I sweat. I sit up straight. I focus so intently my eyeballs dry out. I scan the 2-foot-high grass, lining each side of the road-with-no-shoulder, for the wildlife-with-no-sense-of-timing. I remember the man we gave a ride to last year after a kudu kamikazied his semi-truck.
Am I on the right side of the road?
I check the engine temperature. I turn off the radio because I think I hear something dragging under the car. I move into the oncoming traffic lane to pass the jalopy going 40 km/h on the 2 lane, 120 km/h road. I think of the near-weekly newspaper headline: Family killed in head-on collision.
Should the tires be wobbling so much?
It begins to rain. I turn on the blinker.
I turn off the blinker, and turn on the wipers.
Am I driving too fast? Is the parking brake still on?
It begins to pour. I turn on the super-speed wipers. I slow down. I peer through the river cascading down the windshield. Suddenly, a warthog darts across the road followed by four wartlets. I brake with as much force as possible without sending the car careening through the bush.
I return to bolt-upright position, eyes wide, and continue on.
Ten minutes later, the rain has stopped, I’m in town and wondering that I make it anywhere at all navigating the most dangerous part of all Namibia: the roads.
First off, whoever’s idea it was to have different countries drive on different sides of the road should be excommunicated from Earth. They can take the person who made different outlets for every continent with them. This was a terribly stupid, not to mention dangerous, idea. Tourism is big in Namibia, and as there are no passenger trains, all of those tourists drive. So, unless those tourists are from the UK, or a country that the UK managed to convince of their left-side driving idea, they are solid contenders for driving on the wrong side of the road and creating havoc.
I’ve done it, and it was rather terrifying. I fumbled frantically with the stick shift, also new to me, trying to reverse and/or get myself out of the path of the oncoming, honking car. (I believe that he felt the honking was necessary to inform me of my mistake that I hadn’t noticed, and to help keep everyone calm.) Then, after acclimation to left-side driving, I returned to the States, and terrified everyone over there. To offset these grievances, I consistently amuse folks in both countries when I attempt to get in on the wrong side of the car, regardless of whether I’m passenger or driver. I do it all the time, to this very day. There’s really no playing it off.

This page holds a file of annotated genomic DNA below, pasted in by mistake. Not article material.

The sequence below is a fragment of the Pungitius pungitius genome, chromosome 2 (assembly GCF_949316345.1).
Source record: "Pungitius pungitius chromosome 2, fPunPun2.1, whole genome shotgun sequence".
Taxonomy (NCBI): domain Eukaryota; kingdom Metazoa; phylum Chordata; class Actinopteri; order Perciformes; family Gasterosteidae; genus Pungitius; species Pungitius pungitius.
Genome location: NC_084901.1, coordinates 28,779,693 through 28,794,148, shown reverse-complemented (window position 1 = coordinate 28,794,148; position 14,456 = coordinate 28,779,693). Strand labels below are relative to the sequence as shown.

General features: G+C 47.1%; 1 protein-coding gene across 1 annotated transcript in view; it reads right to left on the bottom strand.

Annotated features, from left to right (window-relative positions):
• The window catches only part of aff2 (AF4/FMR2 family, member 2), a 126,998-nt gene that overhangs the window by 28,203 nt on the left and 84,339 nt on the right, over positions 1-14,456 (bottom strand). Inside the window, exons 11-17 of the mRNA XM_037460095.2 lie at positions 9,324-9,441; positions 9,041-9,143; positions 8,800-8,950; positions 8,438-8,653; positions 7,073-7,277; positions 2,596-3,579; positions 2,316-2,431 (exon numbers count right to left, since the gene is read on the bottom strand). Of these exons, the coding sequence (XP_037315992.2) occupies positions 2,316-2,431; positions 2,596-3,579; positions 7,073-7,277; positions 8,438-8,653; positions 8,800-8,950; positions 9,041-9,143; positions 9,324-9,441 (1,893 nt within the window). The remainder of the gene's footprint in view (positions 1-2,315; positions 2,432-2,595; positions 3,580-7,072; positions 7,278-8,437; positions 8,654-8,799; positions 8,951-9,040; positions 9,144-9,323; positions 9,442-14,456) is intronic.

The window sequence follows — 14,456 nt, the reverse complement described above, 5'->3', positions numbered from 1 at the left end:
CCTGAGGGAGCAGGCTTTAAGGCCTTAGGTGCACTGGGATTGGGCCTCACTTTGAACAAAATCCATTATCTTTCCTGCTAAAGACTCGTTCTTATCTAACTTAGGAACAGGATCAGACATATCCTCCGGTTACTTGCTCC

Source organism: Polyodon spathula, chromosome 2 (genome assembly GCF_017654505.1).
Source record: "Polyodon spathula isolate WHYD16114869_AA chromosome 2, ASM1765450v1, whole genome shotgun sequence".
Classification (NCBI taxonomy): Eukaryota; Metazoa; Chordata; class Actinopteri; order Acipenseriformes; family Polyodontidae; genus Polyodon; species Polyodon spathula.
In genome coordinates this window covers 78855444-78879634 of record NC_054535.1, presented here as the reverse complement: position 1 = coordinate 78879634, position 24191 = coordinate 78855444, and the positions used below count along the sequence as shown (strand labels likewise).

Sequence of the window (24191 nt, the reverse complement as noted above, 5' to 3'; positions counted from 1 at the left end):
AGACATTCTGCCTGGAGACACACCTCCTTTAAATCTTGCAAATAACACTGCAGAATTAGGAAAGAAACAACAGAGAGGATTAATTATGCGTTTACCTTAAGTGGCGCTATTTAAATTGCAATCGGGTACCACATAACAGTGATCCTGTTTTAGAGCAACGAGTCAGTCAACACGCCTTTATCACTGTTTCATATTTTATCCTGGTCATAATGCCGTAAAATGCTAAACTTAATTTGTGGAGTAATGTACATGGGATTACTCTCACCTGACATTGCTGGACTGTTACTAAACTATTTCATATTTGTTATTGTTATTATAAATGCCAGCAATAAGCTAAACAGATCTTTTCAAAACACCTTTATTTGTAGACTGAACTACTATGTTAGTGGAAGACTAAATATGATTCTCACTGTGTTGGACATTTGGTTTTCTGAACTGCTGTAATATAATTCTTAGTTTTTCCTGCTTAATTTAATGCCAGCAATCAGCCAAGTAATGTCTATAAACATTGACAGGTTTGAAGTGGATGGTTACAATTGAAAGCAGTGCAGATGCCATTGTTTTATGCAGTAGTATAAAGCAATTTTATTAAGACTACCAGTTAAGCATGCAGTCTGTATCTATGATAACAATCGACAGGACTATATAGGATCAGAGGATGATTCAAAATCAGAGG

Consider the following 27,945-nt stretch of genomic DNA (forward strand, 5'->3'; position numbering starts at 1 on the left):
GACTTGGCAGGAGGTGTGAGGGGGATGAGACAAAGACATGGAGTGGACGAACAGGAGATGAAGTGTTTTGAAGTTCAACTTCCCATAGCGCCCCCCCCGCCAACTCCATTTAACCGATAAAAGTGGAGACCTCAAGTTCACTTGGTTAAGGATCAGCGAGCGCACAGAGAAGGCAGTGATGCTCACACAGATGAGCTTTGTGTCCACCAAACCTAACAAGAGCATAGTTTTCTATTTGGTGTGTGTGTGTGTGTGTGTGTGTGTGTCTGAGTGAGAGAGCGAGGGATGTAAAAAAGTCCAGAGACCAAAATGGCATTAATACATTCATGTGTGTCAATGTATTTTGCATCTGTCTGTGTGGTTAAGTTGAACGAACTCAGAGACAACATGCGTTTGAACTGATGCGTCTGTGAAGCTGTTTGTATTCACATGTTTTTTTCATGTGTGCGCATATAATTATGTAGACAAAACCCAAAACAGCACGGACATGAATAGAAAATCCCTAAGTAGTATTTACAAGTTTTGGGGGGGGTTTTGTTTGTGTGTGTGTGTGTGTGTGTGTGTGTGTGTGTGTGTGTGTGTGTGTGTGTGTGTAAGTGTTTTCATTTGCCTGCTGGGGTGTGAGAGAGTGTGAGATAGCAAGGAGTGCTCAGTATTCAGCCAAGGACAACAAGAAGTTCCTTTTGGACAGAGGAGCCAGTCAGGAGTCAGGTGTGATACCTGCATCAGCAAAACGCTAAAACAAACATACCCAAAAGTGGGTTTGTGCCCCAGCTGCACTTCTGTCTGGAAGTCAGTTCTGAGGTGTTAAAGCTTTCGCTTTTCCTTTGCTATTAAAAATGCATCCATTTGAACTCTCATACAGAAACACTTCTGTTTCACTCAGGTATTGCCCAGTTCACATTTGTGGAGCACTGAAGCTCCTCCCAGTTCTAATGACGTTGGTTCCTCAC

These days, although I have not what one would call “mastered” the stick, or the driving side, I at least appear to be someone who has (until I try to get in on the passenger side again). And so, I earned myself a simple assignment: follow Jay into town in the car as he drives a friend’s car so the friend can pick it up.
Simple; and yet not ten minutes into the expedition, I drive full on into a ditch. Actually three ditches. That sounds like a hard thing to do but, to my credit, the ditches were not always there. See, around here we have these seasonal rivers created by the torrential rains mentioned earlier. The purebred Namibian driver, i.e. Jay, can drive full speed down a dirt road and somehow always know where those rivers have flowed and thus, avoid their subsequent trenches. The falsely confident imported driver, i.e. me, turns a corner by the first neighbor’s house and hits three of them consecutively.
I managed not to flatten the tires but I bent something called the tire rod. This left me with an upside-down steering wheel, even less steering on a car with no power steering, and a constant, horrendous squealing for the next hour into town. No matter how many times I got out of the car to look, I could not see what was causing the squealing. But I did entertain (or worry, I couldn’t tell) the many road construction workers. I waved as if all was well while praying the tires would not explode and that Jay would, one day, trust me again with his car.
Of course, he did, this past Monday, granting me the solo adventure with the dry eyeballs, the downpour, and the wartlets. I made it to my destination and back without breaking anything, hitting anyone, or forgetting the parking brake. Maybe someday soon I’ll be able to do it without the anxiety, too. And without running a circle around the car, looking for the driver’s side.